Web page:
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Toys – putting safety first     

Image of toy on NCA.ieThe requirements of the 2009 Toy Safety Directive are applicable from 20 July 2011.

These requirements are outlined in the 2011 Irish Toy Regulations, which replace the 1990 Toy Regulations.

Read more about the new Toy Safety Directive.

Traders who place toys on the EU market are governed by toy safety regulations. All toys for sale (or free as part of a promotion) in the EU, must carry the CE Safety mark.

This mark should be visible, either on the toy itself or on the toy's packaging. The CE mark is an assurance from the manufacturer that the toy complies with the relevant safety requirements in the Regulations.

If you come across a toy that seems unsafe or doesn't have a CE Mark, do not put it on the market. Instead, notify the National Consumer Agency.

In October 2010, The NCA hosted an information seminar on the requirements of the new EU Toy Safety Directive.

Find out more about the Directive and download the presentations from the seminar.

Markings & Warnings

Look at the toy, the labelling, instructions for use or the packaging and ensure that the following information is included:

  • Name, mark and address of the manufacturer, and importer (where applicable) within the EC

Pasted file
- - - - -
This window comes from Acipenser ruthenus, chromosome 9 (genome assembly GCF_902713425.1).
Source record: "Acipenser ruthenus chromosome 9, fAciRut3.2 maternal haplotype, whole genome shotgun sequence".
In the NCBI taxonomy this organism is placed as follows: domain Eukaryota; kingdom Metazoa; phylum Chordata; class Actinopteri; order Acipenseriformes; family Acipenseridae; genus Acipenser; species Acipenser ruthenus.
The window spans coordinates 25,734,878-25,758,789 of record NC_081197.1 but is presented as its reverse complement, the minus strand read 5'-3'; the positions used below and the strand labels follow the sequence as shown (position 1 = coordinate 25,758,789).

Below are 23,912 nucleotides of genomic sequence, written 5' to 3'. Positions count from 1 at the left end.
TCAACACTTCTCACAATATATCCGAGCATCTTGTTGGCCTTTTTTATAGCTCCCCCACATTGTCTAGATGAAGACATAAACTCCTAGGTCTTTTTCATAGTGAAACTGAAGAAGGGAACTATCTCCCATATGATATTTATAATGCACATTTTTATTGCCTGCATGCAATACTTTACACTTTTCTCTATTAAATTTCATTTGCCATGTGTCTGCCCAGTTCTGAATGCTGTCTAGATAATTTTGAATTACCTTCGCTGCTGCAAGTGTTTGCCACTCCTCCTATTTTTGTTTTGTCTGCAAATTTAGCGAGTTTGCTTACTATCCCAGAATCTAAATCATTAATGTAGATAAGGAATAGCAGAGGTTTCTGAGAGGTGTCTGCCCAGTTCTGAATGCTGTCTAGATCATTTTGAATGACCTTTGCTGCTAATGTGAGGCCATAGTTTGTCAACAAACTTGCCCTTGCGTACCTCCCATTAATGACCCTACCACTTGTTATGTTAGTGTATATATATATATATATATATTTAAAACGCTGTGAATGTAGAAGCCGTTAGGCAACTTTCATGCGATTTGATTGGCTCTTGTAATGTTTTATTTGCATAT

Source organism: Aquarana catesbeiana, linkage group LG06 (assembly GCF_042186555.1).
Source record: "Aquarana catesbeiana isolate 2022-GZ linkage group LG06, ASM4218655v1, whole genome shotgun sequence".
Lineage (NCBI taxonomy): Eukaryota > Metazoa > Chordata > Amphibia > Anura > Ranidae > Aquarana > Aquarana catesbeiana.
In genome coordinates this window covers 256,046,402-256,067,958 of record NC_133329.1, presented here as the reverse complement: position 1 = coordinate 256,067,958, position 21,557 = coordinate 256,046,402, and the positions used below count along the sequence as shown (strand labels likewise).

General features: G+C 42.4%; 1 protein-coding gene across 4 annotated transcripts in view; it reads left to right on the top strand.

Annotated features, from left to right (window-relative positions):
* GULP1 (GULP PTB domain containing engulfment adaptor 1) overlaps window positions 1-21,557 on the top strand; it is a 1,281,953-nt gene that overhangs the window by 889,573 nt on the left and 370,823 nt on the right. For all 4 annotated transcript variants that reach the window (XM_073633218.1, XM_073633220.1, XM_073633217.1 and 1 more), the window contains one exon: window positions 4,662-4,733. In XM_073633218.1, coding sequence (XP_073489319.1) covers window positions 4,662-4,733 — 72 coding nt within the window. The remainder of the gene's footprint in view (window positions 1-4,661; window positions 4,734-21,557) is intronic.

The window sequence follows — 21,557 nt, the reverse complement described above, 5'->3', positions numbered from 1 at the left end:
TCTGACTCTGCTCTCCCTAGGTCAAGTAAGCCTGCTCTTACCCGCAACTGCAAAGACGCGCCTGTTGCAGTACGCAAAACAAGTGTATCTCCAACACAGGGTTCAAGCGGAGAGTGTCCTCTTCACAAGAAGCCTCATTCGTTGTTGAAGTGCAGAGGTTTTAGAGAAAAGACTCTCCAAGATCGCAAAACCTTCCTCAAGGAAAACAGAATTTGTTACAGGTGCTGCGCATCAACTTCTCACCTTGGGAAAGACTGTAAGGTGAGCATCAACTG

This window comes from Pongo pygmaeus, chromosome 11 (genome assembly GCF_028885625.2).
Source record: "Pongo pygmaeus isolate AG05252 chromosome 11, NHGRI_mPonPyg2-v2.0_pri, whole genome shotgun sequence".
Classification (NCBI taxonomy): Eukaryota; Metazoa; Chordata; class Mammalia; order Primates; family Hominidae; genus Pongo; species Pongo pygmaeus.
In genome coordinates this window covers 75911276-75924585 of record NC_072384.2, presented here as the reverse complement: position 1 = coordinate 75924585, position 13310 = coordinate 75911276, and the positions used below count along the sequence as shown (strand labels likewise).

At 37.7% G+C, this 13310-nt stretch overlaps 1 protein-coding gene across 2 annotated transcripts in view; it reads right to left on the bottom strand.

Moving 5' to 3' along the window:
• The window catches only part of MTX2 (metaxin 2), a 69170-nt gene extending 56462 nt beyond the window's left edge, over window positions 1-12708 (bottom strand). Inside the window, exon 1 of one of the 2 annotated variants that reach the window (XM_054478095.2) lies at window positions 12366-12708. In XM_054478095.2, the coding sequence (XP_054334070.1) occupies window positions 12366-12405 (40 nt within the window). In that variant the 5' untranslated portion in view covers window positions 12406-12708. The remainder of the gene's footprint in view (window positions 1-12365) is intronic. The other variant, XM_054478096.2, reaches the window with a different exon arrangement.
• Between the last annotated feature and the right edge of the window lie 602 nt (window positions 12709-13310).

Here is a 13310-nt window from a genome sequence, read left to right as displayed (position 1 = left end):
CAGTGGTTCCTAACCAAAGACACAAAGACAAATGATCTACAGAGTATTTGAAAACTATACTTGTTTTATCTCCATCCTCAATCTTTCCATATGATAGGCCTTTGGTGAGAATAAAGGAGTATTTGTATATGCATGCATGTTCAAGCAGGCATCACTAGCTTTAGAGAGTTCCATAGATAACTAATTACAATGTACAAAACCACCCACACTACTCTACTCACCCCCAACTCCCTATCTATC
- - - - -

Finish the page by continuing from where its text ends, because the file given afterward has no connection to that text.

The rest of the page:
• The CE marking shall be affixed visibly, legibly and indelibly to the toy, to an affixed label or to the packaging. Where the CE marking is not visible from outside the packaging, it shall be affixed to the packaging
  • The age grading where appropriate for safe use
  • Warnings - For more information, consult annex V of the 2009 Toy Safety Directive
  • Instructions for use, if required
  • There may also be a reference to EN71, which is the European Harmonised Standard for toy safety.

Toys with electrics

Toys shall not be powered by more than 24 volts. Internal voltages can exceed 24 volts provided voltage and current combination generated do not lead to a risk or harmful electric shock.

Other products for children

Not all products for children under 14 are considered toys. Specific rules also exist for ensuring the safety of other children's products such as:

  • Prams
  • Pushchairs
  • Pacifiers (soothers)
  • Cots
  • Clothing

Also bear in mind that safety issues should be taken into account with any other products you sell that aren't toys but that are appealing to a child (a child is any person under the age of 14 years).

Learn more

Familiarise yourself with the E European Communities (Safety of Toys) Regulations, 2011

Contact the National Standards Authority of Ireland

Notify safety issues or concerns to our product safety team by emailing

Read about the new EU Toy Safety Directive 2009/48/EC